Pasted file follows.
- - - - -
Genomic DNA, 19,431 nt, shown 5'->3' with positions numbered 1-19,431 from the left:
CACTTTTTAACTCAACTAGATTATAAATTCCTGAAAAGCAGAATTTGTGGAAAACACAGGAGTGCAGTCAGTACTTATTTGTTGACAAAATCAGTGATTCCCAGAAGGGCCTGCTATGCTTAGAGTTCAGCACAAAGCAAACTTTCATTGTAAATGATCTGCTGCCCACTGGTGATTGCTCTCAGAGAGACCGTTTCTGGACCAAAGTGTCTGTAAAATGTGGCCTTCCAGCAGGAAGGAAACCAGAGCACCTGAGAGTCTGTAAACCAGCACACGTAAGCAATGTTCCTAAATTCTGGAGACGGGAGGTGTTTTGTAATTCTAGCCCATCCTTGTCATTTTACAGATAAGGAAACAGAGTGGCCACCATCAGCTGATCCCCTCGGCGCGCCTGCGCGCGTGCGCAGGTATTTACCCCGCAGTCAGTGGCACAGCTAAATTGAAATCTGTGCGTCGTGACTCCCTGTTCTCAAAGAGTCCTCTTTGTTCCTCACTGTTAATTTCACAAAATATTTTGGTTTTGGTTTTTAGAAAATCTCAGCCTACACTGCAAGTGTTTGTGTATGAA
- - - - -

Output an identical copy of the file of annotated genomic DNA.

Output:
Genomic DNA, 19,431 nt, shown 5'->3' with positions numbered 1-19,431 from the left:
CACTTTTTAACTCAACTAGATTATAAATTCCTGAAAAGCAGAATTTGTGGAAAACACAGGAGTGCAGTCAGTACTTATTTGTTGACAAAATCAGTGATTCCCAGAAGGGCCTGCTATGCTTAGAGTTCAGCACAAAGCAAACTTTCATTGTAAATGATCTGCTGCCCACTGGTGATTGCTCTCAGAGAGACCGTTTCTGGACCAAAGTGTCTGTAAAATGTGGCCTTCCAGCAGGAAGGAAACCAGAGCACCTGAGAGTCTGTAAACCAGCACACGTAAGCAATGTTCCTAAATTCTGGAGACGGGAGGTGTTTTGTAATTCTAGCCCATCCTTGTCATTTTACAGATAAGGAAACAGAGTGGCCACCATCAGCTGATCCCCTCGGCGCGCCTGCGCGCGTGCGCAGGTATTTACCCCGCAGTCAGTGGCACAGCTAAATTGAAATCTGTGCGTCGTGACTCCCTGTTCTCAAAGAGTCCTCTTTGTTCCTCACTGTTAATTTCACAAAATATTTTGGTTTTGGTTTTTAGAAAATCTCAGCCTACACTGCAAGTGTTTGTGTATGAA